If we are not careful we will be crushed by the mountain of paperwork created in the name of Health and Safety, certification, risk assessments, acres of legislation, awards, initiatives. So what is all this for? It is great business for leaflet printers, provides a ready market for renewable forestry, employs armies of civil servants and hosts of H&S executives and it’s just great for consultants. Keep it coming, Health and Safety like global warming has created a whole new industry costing hundreds of millions of pounds in the UK alone.

Why? Because people are arrogant lazy and stupid. But that is human nature and we all at one time or another fall into one or all those categories. To live life is a risk, there is nothing in this world that in one form or another will not cause us hurt or injury. You can wash in, drink or drown in water, so do we ban water? It is possible to understand the confusion that will exist in some peoples’ minds. If you were asked to pour oil into a container, heat the oil up to above or near its flashpoint over a high-energy gas burner and then plunge wet carbohydrate into the boiling oil. The water on the surface of the carbohydrate flashes to steam and expels a highly flammable vapour into the air in the vicinity of the high-energy burner. Occasionally there is an explosion and the fireball incinerates all in its path. The operator breathes in this searing atmosphere. What’s wrong with that they were only making chips? It is possible to legislate industry to a halt in Europe and we export the hazards to China and India. There are manufacturers in these countries whose factories you would not enter because of the hazardous chemicals they are using. Power presses unguarded where an amputated finger is almost a badge of honour. Take our working practices back fifty to a hundred years and you may be approaching what is often common practice in the Far East. So why am I rabbiting on about fish and chips and foreign parts. Quite simply because we have to get things into perspective.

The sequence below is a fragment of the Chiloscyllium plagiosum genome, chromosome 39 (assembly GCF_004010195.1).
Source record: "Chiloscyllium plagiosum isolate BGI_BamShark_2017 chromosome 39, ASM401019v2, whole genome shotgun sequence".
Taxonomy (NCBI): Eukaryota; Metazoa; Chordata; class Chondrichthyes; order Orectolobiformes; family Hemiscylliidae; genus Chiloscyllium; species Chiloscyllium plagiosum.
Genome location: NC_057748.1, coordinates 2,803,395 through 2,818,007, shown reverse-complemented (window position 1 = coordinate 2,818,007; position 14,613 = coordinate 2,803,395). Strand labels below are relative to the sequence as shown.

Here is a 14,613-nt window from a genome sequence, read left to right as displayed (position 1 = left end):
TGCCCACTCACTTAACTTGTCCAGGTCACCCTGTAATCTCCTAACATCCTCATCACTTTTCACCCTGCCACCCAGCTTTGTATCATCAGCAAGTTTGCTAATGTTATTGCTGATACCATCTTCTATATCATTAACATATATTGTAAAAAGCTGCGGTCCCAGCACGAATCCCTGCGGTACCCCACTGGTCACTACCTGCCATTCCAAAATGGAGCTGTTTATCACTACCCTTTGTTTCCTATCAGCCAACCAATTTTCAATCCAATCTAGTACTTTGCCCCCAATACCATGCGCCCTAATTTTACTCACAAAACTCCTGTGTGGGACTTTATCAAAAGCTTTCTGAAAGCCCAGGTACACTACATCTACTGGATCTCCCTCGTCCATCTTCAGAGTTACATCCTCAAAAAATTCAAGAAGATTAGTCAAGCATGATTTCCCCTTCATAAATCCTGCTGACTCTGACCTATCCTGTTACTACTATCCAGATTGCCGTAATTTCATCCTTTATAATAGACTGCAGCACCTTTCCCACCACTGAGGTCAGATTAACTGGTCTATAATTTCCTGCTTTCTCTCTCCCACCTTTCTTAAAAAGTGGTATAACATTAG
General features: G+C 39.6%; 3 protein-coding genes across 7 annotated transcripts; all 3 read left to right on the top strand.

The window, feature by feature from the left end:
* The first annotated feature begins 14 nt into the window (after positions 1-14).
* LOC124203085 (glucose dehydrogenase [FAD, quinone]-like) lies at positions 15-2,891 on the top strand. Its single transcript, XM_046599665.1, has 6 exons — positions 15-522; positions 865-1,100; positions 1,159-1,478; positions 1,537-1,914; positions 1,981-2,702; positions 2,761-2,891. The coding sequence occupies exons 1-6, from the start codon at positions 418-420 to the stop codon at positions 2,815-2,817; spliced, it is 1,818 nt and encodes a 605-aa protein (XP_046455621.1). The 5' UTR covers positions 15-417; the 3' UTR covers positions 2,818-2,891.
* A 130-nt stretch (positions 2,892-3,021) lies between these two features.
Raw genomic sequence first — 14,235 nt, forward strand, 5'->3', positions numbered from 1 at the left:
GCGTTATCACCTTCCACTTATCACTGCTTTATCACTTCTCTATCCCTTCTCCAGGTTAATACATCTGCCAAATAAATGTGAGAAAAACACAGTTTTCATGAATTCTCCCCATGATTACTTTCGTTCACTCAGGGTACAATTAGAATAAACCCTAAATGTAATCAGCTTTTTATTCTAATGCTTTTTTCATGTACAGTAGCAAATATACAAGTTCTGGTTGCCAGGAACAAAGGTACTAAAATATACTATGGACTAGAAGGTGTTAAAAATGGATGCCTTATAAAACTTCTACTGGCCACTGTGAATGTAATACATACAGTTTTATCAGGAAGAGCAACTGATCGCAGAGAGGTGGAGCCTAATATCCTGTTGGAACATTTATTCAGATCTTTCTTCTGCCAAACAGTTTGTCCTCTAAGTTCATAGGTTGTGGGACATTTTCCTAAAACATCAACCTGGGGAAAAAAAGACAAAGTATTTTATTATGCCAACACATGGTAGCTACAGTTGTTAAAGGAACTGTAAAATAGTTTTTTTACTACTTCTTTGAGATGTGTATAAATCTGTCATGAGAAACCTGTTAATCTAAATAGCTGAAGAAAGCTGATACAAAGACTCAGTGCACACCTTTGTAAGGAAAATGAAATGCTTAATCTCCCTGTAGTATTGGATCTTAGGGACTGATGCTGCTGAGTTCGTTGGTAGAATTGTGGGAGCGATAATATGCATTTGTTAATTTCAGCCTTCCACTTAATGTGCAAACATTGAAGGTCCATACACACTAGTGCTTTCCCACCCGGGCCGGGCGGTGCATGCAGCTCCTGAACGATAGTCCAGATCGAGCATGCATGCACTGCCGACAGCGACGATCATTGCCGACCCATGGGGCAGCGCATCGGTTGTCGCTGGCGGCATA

In simple terms everybody has the right to work in conditions that will not be harmful. It is the responsibility of the employer and the employee to work in a way that is safe for everyone. There is no activity that is without risk, it is the employers’ duty to assess the risks of any potential danger and do what they can to remove or minimise the hazard that causes the risk. A suitably qualified person should carry out risk Assessment annually.

Health and Safety is Everyone’s Responsibility.

Screen printing has a range of hazards that are specific to the industry. These are the storage and use of inks, solvents, stencil production and removal chemicals. In addition there are the by-products of UV curing (Ozone generated) and UV curing inks. Rather than trying to cover every hazard found in the working environment this article will address these specific issues.